Anthem has announced that their database that contained up to 80 million customer records was
compromised. At this time they have stated there is no evidence that credit card or medical information was
compromised. For more information please visit http://www.anthemfacts.com
Home Depot announced a card data compromise at its US stores beginning sometime in April through
September of 2014. The breach affected all cards used in stores, including Home Depot store brand cards and
major card brands such as Visa and MasterCard. To learn more, please visit Home Depot's Announcement.
In late September, sandwich shop chain Jimmy John's confirmed that 216 stores had been compromised and
customer debit and credit card information had been accessed. The breach took place between June 16 and
September 5. Hackers obtained the account numbers on these cards, and may have access to the cardholder
name, verification number and/or expiration date. The breach did not affect any cards used in any online order
or a transaction where the card number was entered manually.
In June, P.F. Chang's China Bistro reported a security breach that affected customers at 33 restaurants located in
16 states. From October 19, 2013 to June 11, 2014 data from certain credit and debit cards that were used may
have been compromised. The potentially stolen credit and debit card data included the card number and, in
some cases, the cardholder's name and/or the card's expiration date. Visit P.F. Chang's site for updated
In March of 2014 it was determined that Sally Beauty stores had an unauthorized intrusion into the Sally
Beauty Supply LLC network. They discovered evidence that payment card data may have been illegally
accessed earlier in the year. For more information visit their FAQ page.
Staples acknowledged in December 2014 that a credit card breach took place in 119 stores between April and
September of that year. The malware intrusion may have resulted in the theft of as many as 1.16 million
customer credit and debit cards. Visit the Staples site for more information.
While HNCU does not have any reason to believe our mobile app is at risk from Svpeng or
Dyreza, we take security issues very seriously and understand that you do too.
What is Svpeng?
Svpeng is a new malicious malware, ransomware app for Android devices. Svpeng searches for specific mobile
banking apps on the device, then locks the device and demands money to unlock it. In the U.S., Svpeng breaks
into a mobile device through a social engineering campaign using text messages.
Svpeng capabilities include:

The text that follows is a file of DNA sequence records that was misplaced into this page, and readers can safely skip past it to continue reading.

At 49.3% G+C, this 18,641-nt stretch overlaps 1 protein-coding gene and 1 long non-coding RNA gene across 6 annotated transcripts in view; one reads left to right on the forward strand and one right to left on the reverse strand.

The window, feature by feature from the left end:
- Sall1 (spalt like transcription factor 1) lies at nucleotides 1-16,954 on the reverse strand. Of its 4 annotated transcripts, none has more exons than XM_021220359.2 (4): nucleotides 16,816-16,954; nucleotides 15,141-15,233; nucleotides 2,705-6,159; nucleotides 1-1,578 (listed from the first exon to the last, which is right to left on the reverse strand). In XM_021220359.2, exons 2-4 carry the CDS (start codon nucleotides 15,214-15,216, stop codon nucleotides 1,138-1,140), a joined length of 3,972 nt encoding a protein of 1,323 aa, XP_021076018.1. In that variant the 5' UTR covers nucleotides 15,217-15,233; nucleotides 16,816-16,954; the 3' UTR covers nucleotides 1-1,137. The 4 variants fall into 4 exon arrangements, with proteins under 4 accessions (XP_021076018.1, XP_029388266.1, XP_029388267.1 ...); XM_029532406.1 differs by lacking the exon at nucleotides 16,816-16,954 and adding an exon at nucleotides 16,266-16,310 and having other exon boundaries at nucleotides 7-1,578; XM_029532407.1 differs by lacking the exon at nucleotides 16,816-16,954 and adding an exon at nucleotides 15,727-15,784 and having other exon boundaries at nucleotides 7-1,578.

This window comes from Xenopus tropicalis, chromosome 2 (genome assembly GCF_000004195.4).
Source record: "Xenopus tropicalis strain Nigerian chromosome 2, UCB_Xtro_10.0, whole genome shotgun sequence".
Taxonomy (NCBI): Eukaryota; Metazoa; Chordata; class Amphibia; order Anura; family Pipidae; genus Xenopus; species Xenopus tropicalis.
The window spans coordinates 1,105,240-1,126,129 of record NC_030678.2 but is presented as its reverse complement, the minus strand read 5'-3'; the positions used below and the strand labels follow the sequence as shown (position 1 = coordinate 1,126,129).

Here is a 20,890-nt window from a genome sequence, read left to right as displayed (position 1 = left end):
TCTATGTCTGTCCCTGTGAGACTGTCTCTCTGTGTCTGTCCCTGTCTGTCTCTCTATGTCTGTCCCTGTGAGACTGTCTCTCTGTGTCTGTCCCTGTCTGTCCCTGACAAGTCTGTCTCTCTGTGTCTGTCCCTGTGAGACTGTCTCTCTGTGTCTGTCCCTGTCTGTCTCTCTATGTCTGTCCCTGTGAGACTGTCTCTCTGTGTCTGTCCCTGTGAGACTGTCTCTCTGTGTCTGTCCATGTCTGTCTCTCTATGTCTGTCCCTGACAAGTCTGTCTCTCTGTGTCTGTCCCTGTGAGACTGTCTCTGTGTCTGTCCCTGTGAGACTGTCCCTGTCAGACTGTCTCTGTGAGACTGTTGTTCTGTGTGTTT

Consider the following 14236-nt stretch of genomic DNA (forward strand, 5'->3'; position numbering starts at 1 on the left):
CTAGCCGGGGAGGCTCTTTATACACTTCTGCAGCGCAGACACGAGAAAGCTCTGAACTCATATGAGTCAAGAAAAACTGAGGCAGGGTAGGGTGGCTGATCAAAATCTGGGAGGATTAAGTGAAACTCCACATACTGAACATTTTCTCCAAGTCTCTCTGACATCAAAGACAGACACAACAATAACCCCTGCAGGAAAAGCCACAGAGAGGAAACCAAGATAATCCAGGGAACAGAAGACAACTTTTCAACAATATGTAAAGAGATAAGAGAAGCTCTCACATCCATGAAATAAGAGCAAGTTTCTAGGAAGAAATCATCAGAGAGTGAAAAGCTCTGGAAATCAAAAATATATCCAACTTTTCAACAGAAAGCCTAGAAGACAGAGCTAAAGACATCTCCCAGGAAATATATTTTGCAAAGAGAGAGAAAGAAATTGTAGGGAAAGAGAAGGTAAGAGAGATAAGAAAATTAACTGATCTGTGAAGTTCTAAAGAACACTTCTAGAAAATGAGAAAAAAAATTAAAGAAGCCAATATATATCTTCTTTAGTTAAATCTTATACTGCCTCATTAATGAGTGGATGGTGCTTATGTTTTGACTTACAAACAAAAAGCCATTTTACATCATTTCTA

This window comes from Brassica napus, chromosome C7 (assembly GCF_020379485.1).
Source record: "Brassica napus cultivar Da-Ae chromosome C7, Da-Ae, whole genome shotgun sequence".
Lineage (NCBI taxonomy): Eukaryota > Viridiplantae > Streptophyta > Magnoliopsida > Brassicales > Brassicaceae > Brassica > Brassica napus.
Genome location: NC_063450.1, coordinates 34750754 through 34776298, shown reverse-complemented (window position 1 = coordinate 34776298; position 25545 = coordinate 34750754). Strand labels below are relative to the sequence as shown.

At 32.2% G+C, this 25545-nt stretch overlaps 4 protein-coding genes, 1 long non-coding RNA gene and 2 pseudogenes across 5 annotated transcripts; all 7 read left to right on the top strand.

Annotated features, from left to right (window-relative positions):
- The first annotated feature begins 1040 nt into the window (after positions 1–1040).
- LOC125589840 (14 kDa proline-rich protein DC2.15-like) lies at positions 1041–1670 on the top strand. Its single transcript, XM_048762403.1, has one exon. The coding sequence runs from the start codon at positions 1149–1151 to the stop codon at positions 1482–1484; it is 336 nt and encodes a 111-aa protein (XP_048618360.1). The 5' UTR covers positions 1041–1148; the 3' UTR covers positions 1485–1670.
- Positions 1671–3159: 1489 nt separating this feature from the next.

- Spoofing legitimate banking applications
- Stealing personal banking information
- Capturing user input, including passwords
- Sending SMS messages to premium numbers without user's knowledge resulting in charges
- Stealing SMS messages
- Stealing contact information and pictures
- Tracking user location
What is Dyreza?
Dyreza or "Dyre" is a new family of banking malware that redirects the traffic to malicious servers, while end users think they have a secure connection with their legitimate online banking site.
Dyreza is spread through spam e-mail messages such as "Your FED TAX payment ID [random number]" and
"RE: Invoice #[random number]." These messages contain a ".zip" file often hosted on legitimate domains, to
Opening this file infects the computer with the malware. Using a technique called "browser hooking" Dyrezea
views unencrypted web traffic in the Internet Explorer, Chrome and Firefox browsers and captures an end user's
credentials by sending the user to malicious servers, while the end user thinks they are securely connected to
their financial institution's legitimate website.
Is my iPhone vulnerable to Svpeng and Dyreza?
iPhones and Android devices use different operating
systems. Svpeng specifically targets the Android operating system. Dyreza does not target mobile devices; it
exploits Internet Explorer, Chrome and Firefox browsers.
How can my end users protect themselves against threats like Svpeng and Dyreza?
- Installing an antivirus app and keeping it updated
- Avoiding installing Android apps from third-party websites or unreliable sources
- Reading the permissions requested by every application before installing
- Performing regular backup of data stored in Android devices
- Protecting devices with a password
- Not viewing or sharing personal information over a public Wi-Fi network
Please watch one of the educational videos below to learn more about potential and how to protect yourself.
Fraud Prevention Videos
Simple Tips For Keeping Your Personal Information Safe
To help educate our members, we have five short videos available that address keeping your personal information secure.
Videos use Adobe Flash, download the most recent version of Adobe Flash Player.
Identity Theft Resources
Click here to learn about ways to protect your identity.
Members have received text alerts/phone calls asking them to verify their account information. HNCU will
NEVER ask you to update or verify your personal or account information through an unsolicited phone call, text
message or e-mail. Please call us at 303-451-1146 if you have any questions or have received and responded
to a text message or automated call.
809 Area Code Scam
Be cautious when responding to e-mails or phone calls from the 809, 284 or 876 area codes.
THIS IS VERY IMPORTANT INFORMATION PROVIDED TO UNITED STATES RESIDENTS BY AT&T.
Fraudsters / pranksters are getting people to call someone at these area codes by telling you that it is
information about a family member who has been ill or to tell you someone has been arrested, died, or to let
you know you have won a wonderful prize, etc.
Click here to learn more about the 809 Area Code Scam